As a result of the uniqueness of a brand, the Chinese consumer is more likely to become more loyal than the Western consumer because they have a habit of believing in what a luxury brand wants to say and transmit to them. They are attracted to brands that are taking risks and are always on edge for the next big thing.


Reputation is the legacy of a luxury brand


In Western culture, we still pay a lot of attention to the heritage of a brand. If we think about Burberry, we know it has to represent the British culture, and if we think about Ralph Lauren, we know it reflects the American style. For the Chinese consumer, they don’t usually care about where the brand comes from. The history and overall impact that the brand has had in the past for them is just that: history. The Chinese are more and more likely to fall in love with a brand that builds a culture of inclusivity. For them, it has become important to also consider what happens even at a corporate level of a brand so it is for sure that they will reject without a doubt a brand with a control-freak attitude coming from their top managers or, in the case of D&G, their founders. They are attracted to luxury brands that go beyond tradition and common norms, but they need to know how to do it (meaning, don’t just follow cultures’ stereotypes when marketing your campaign). This is without a doubt where social media comes into the picture. The Chinese see and read EVERYTHING, and chances are that if they see a bad review, opinion or whatever that could damage a brand’s image out there on social media no matter how big or important the brand is, they will turn their backs immediately and forever.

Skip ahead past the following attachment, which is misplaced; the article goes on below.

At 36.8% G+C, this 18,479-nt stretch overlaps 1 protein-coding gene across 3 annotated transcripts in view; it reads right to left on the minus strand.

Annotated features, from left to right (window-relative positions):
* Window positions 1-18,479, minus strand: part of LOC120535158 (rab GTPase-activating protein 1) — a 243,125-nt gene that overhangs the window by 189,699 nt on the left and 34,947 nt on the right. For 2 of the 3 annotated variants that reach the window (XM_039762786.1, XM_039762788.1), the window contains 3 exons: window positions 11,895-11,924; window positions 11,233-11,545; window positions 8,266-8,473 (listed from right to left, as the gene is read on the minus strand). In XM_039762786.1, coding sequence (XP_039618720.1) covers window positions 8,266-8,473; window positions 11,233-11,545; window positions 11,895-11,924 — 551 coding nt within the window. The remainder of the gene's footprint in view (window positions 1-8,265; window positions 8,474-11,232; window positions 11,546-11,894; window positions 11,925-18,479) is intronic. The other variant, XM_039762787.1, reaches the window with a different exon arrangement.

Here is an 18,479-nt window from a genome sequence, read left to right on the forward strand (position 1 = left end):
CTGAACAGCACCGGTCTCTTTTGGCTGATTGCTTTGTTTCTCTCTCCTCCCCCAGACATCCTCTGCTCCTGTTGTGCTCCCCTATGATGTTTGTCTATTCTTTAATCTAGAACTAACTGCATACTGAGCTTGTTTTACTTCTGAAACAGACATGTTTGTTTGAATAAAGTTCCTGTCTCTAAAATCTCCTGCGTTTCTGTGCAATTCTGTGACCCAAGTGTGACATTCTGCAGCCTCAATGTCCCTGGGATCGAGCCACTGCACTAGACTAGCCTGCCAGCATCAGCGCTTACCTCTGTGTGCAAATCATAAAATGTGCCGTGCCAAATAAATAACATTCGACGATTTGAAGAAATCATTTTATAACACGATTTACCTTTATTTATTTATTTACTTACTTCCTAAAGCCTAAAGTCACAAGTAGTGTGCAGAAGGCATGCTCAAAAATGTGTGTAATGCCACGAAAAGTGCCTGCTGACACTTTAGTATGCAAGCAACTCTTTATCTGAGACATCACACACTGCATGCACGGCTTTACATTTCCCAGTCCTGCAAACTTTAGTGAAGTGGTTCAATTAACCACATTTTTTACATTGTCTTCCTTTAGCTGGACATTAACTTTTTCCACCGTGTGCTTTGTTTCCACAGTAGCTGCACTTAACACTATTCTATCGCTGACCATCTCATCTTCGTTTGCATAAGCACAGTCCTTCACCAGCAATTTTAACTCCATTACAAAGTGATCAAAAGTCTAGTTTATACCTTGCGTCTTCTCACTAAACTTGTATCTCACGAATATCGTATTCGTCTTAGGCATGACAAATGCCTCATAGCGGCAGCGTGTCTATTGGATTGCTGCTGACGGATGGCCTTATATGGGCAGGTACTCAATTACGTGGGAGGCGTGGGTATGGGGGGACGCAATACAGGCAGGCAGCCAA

It is very interesting to look back in different times like in the ’80s (curiously, also when Dolce & Gabbana was born), when paying attention to customers’ feelings, values and different cultures was not considered an essential thing in fashion. Moreover, what mattered the most was just following the rules of marketing, promote functionality above all things and get a profit. It is just amazing how we have all made everything harder (but yes, meaningful) with our new generation. Nowadays, the rules for doing good marketing are not the same anymore and it takes a lot of gut and an open mind to stay relevant.